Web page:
Back in August I got an emergency phone call from a friend. "Do you know anything about overlockers?", she asked. There was a hint of panic in her voice. I went over to her place and found her struggling with an enormous cloud of lace, satin and organza. She had promised months ago to hem her daughter's wedding dress and procrastinated doing so till four days before the wedding. And then her overlocker refused to do a rolled hem. We spent the evening reading manuals, changing settings and trying different needles but nothing worked. When it was way past bedtime I took some offcuts of the dress home to see if my machine could do the trick.
The next evening I was again reading a manual and looking at settings because I had never before used the rolled hem function. What a relief when good old Bernie produced a lovely, wavy, tiny rolled hem. I cleaned my sewing room because it was still covered in blue fluff from a previous project. I also like to write little reminders on my sewing table. Somehow I didn't think the bride would be overjoyed when finding my topstitching notes printed over her skirt!
The next morning the bride and her mom came over with the dress. We improvised a little stand so we could do a final check of the length and started threading my overlocker with the right colour Gutermann threads. Fail!
Pressure? What pressure? (Two days to go till the wedding)
At this point I should mention that the bride is one of the most laid back persons you'll ever meet. I've known her from the day she was born and she has always been very relaxed. Even now. While her mother and I were stressing she was cheering us up. "Don't worry! We can always cut it and use clear nail polish to seal the hem", she suggested. Or pinking shears. Shiver! We took a deep breath, had more coffee (was it really too early for wine?) and threaded the overlocker again. And it worked!
|MOB's victory moment|
The bride looked gorgeous on her wedding day so there's the happy ending!
After the wedding I returned to a spic and span sewing room and rolled hems were still on my mind. Now that I had learned a new trick I wanted to use it again. And then there was also that ongoing mission to tackle the fit of the Knipmode block. To kill two birds with one stone I took a length of black and white striped jersey that was earmarked to become a nightie and a Knipmode knit dress pattern.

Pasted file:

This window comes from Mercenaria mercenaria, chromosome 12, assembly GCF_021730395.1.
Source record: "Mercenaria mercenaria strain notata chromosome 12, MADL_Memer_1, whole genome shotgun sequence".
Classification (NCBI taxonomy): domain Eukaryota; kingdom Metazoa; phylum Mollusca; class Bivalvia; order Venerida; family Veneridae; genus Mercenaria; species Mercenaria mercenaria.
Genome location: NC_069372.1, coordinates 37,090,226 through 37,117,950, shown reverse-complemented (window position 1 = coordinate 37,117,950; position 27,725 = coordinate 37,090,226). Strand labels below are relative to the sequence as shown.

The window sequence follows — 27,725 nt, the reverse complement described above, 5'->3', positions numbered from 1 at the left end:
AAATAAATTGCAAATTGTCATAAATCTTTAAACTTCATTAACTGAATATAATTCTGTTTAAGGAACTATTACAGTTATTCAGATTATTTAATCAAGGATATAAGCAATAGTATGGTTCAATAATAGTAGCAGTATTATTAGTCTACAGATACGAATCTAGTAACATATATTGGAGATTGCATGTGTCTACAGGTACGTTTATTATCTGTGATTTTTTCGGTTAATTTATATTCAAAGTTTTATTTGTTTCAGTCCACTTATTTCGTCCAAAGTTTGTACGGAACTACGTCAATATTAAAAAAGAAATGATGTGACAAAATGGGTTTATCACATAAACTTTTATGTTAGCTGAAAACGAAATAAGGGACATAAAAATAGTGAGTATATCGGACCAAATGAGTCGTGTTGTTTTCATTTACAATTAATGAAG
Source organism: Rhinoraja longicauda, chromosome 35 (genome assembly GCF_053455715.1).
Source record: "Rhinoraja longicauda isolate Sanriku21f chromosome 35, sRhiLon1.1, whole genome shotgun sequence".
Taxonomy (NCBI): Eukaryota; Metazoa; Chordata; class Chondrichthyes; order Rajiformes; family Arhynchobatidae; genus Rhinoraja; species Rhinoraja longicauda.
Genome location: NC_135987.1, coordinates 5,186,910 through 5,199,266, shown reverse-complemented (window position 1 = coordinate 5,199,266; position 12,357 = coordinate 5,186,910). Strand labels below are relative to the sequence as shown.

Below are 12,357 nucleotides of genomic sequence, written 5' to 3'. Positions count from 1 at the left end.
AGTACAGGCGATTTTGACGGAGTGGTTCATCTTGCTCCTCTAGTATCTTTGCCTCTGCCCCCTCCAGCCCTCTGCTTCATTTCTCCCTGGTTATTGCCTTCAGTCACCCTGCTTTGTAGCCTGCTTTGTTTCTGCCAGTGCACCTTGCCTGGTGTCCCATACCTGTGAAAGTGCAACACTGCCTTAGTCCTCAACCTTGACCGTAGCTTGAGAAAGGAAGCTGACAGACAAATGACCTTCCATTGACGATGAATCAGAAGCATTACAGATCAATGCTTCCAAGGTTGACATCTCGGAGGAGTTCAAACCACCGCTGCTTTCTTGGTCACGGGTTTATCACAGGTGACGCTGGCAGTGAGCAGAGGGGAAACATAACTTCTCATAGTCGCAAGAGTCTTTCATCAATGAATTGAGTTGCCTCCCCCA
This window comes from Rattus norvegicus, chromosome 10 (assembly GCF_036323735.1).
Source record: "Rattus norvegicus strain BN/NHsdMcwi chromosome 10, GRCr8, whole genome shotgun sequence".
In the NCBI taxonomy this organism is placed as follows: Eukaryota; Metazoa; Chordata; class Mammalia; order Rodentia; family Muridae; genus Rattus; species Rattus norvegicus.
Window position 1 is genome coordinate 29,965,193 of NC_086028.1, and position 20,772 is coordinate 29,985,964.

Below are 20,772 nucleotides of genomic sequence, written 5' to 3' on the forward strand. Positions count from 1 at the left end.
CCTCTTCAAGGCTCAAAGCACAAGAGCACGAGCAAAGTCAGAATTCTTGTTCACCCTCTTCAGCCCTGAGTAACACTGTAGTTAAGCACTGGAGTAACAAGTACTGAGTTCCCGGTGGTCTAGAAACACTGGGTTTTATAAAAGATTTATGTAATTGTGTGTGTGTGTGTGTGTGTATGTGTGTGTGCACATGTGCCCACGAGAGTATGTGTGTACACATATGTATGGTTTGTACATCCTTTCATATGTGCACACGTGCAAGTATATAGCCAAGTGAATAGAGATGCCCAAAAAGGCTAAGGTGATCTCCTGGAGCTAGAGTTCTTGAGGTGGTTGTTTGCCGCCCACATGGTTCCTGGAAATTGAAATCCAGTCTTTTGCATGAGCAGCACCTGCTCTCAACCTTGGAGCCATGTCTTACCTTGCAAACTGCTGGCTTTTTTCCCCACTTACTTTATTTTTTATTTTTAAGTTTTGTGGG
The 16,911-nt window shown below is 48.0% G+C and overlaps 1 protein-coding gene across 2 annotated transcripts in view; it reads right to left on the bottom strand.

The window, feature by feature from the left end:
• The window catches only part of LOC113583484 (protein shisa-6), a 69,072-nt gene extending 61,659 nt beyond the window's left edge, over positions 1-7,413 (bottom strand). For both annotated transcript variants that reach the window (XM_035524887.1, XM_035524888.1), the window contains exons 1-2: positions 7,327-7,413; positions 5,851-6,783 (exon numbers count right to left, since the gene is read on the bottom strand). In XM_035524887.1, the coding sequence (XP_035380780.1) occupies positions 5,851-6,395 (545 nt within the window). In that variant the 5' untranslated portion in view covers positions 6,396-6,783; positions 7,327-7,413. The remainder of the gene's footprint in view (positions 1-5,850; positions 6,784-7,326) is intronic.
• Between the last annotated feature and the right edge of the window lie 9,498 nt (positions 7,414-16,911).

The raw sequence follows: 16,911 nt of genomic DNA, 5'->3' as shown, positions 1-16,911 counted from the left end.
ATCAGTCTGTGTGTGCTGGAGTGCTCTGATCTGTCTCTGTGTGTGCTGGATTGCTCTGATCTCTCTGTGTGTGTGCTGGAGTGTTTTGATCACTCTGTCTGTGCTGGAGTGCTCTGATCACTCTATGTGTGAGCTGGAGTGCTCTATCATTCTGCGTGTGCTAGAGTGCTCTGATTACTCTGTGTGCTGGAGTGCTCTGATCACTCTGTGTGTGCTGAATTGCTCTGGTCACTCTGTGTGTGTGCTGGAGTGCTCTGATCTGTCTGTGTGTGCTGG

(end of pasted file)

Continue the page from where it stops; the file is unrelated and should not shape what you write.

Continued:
This pattern from the December 2017 magazine had made an earlier appearance in the October 2017 supplement. In fact this garment was made before I started sewing my birthday dress and it turned out to be a rather useful pre-toile.
Instead of a neckband I used pink lingerie elastic, leftovers from another nightgown.
And of course, rolled hems....
That was fun! What about the fit? Well, it was too big. I could go down a size at the shoulders, the sleeves were too wide and it was a tad too long. If I had made this as a dress I would call it a wadder, but for sleepwear it is quite okay. Oversized but comfortable.
All in all it was a useful exercise that gave me a better idea where to start with Knipmode knit dress patterns.
Of course I owe you a picture of me wearing the actual thing. Since it's snowing outside this rather awkward indoor selfie will have to do. Barefoot in the sewing room, surrounded by a minefield of pins. Living dangerously for the sake of sewing science!
Next up: a kimono, to wear as a robe. I'm freezing!